When the COVID-19 pandemic began in 2020, social distancing measures were swiftly put in place in order to curb the spread of the highly contagious virus. Millions of Americans turned to technology in an effort to stay connected with friends and family, and performing arts organizations worked to keep their art alive by putting together events that could be livestreamed online for patrons.

Of course, nothing can replace the experience of attending a performance in person, especially for a genre like jazz. Jazz is an inherently immersive art rooted in the collaboration of performers and it thrives because of the connection the music creates among the musicians and the audience.

“The jazz genre is one that is meant to be felt. Its immersive vibe moves audiences closer together. It almost forces a smile,” says John Gilbreath, executive director of Earshot Jazz. “It provides an opportunity for learning and engagement.”

Like other performing arts organizations, Earshot worked to move performances online. In late spring of 2020, they partnered with Town Hall Seattle to launch a free weekly livestream concert series. “That impact was really important and tangible in the first year [of the pandemic],” says Gilbreath. But as we entered year two of the pandemic, he observed that people had grown tired of online streaming.

Gilbreath says the struggles they faced were universal. “The jazz world in general isn’t huge and we’re always in touch with the New York community, which is the mecca for jazz,” he says. Legendary jazz clubs in New York closed; some returned and started livestreaming to mixed success. Meanwhile, individual artists worked together to set up performances outdoors for the sake of connection and making music together.

In a testament to the deep connections fostered by jazz, organizations across the country made an effort to support musicians. “One thing we were able to do was find some specific funding so we could give over $50,000 in individual grants to individual artists in need,” says Gilbreath, adding that other local and national jazz institutions also rallied around their artists to provide similar grants.

In 2021 as vaccines became available, live concerts slowly began to return. Last year’s Earshot Jazz Festival was presented using a hybrid format that included both live concerts and online streaming. Gilbreath describes the impact of being in the room with audiences who hadn’t been to a concert in over a year as “really powerful” and “extremely special.” Live concerts have previously been something we simply take for granted and Gilbreath notes that this experience illustrated the importance of the connections we have through music. “Those connections are so highly personal from individual to individual,” he adds.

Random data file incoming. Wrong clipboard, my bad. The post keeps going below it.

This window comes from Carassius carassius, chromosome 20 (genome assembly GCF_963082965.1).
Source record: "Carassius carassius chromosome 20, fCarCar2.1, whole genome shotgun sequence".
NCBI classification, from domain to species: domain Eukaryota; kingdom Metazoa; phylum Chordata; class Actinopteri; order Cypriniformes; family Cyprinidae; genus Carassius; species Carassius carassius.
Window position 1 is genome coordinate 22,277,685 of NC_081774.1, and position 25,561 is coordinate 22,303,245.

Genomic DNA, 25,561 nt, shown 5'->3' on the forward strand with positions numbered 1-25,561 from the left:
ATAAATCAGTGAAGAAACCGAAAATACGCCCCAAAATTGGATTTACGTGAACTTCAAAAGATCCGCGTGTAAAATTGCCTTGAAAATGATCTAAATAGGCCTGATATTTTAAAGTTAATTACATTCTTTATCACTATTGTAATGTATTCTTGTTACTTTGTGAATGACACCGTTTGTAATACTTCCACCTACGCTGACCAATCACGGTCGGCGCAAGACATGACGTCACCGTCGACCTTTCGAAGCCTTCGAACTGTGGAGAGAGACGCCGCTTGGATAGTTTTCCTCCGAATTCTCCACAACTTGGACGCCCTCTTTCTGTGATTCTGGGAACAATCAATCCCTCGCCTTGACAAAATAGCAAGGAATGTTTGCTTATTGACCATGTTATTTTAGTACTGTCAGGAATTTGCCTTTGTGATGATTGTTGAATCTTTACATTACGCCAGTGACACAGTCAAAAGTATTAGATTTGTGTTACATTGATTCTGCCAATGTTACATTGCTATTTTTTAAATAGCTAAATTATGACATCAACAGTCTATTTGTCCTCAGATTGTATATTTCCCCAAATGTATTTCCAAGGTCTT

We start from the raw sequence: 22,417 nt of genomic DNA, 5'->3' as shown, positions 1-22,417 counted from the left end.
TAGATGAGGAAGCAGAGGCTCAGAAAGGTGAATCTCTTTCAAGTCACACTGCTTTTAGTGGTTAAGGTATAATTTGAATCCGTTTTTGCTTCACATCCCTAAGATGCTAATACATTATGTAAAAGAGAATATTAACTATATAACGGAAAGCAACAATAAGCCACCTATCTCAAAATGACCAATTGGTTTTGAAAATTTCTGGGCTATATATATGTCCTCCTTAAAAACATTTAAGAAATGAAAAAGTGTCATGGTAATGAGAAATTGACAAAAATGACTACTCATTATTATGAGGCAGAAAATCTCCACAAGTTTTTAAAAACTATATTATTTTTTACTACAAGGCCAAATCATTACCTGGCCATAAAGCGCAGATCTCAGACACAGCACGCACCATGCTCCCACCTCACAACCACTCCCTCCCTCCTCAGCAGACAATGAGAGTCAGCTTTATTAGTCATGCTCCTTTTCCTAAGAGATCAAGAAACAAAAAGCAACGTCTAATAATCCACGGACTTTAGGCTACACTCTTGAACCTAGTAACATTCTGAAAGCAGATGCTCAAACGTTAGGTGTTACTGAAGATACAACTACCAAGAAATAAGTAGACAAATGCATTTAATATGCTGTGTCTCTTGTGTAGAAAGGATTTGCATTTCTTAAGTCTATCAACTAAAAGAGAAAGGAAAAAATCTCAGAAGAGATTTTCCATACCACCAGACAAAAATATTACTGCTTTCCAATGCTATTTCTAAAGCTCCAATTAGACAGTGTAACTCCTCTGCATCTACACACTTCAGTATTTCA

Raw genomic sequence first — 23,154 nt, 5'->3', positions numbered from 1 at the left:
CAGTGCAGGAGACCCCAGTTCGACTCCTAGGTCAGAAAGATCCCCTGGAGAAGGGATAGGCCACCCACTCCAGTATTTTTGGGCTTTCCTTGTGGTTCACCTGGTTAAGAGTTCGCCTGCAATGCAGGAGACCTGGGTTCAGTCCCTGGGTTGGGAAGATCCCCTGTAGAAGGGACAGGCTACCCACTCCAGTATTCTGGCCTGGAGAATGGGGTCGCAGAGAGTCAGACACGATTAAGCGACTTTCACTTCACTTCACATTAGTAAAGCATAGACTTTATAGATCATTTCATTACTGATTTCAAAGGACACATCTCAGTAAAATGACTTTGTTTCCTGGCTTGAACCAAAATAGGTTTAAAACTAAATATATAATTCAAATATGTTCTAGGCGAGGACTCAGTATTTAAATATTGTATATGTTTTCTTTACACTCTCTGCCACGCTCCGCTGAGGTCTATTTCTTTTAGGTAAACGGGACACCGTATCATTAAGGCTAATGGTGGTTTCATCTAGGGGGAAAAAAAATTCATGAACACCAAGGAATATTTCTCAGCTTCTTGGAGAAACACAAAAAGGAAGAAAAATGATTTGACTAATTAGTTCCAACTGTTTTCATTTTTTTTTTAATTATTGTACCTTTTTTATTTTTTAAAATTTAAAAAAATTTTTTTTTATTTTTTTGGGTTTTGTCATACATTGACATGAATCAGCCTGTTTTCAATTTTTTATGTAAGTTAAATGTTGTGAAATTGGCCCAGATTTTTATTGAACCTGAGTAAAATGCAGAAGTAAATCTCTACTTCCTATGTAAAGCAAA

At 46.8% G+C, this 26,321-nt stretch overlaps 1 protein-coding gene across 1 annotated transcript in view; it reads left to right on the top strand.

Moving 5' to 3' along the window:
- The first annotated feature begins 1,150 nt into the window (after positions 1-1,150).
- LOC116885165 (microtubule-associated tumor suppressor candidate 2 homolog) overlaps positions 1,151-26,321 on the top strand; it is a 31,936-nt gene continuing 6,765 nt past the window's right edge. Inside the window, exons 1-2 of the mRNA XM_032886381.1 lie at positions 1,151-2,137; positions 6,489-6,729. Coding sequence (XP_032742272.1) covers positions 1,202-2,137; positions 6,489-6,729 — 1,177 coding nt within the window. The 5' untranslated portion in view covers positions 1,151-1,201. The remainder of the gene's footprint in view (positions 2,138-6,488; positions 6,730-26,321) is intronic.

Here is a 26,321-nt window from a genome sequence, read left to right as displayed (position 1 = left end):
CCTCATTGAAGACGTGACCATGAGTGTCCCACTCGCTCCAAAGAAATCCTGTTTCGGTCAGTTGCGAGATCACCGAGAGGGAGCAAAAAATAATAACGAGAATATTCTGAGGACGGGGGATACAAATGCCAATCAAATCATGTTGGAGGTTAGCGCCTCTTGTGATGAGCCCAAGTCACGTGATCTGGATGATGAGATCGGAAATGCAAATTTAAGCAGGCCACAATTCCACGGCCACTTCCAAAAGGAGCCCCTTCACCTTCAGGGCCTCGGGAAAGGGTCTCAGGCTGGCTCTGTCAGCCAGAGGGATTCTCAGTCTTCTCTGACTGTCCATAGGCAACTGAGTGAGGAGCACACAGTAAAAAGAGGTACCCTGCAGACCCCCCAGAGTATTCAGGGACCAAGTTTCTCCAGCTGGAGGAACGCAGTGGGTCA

Gilbreath is booking artists for the 34th annual Earshot Jazz Festival scheduled for this fall, but he says challenges remain. “Our audiences are still timid about coming back out for public performances and I think it’s going to take some time for that to come back full speed,” he says. He estimates that a little over 60% of their pre-pandemic audience has returned to attending live shows.

However, Gilbreath remains optimistic about reconnecting more tangibly with the community in the coming year. One goal is to partner with like-minded organizations in an effort to reenergize the arts scene in Seattle as more and more people feel comfortable returning to live entertainment. “We want to meet them right there and inspire, motivate and engage them,” he says.

Diane Wah of the Earshot Jazz board of directors adds that, although Earshot Jazz has long deemed racial equity and social justice as inseparable from the roots and promotion of jazz, “the pandemic and the murder of George Floyd launched our organization on some deep soul-searching and retooling that continues daily.”

The Earshot Jazz Festival, which lasts for a month, is scheduled to kick off this October at various venues throughout Seattle. As it has in past years, the festival will celebrate the diversity of the genre by showcasing everything from classical to experimental jazz, as well as international interpretations from countries such as Brazil and Argentina. The festival’s goal remains the same: to bring together the Seattle jazz community. After two years of settling for virtual and hybrid performances, this opportunity for tangible, in-person connection holds a special meaning for artists and audiences alike.

The Earshot Jazz organization holds a valued place in Seattle’s vibrant cultural scene. For 37 years, Earshot has supported jazz-education programs, published a free monthly magazine and presented jazz masters and exciting emerging artists to area stages.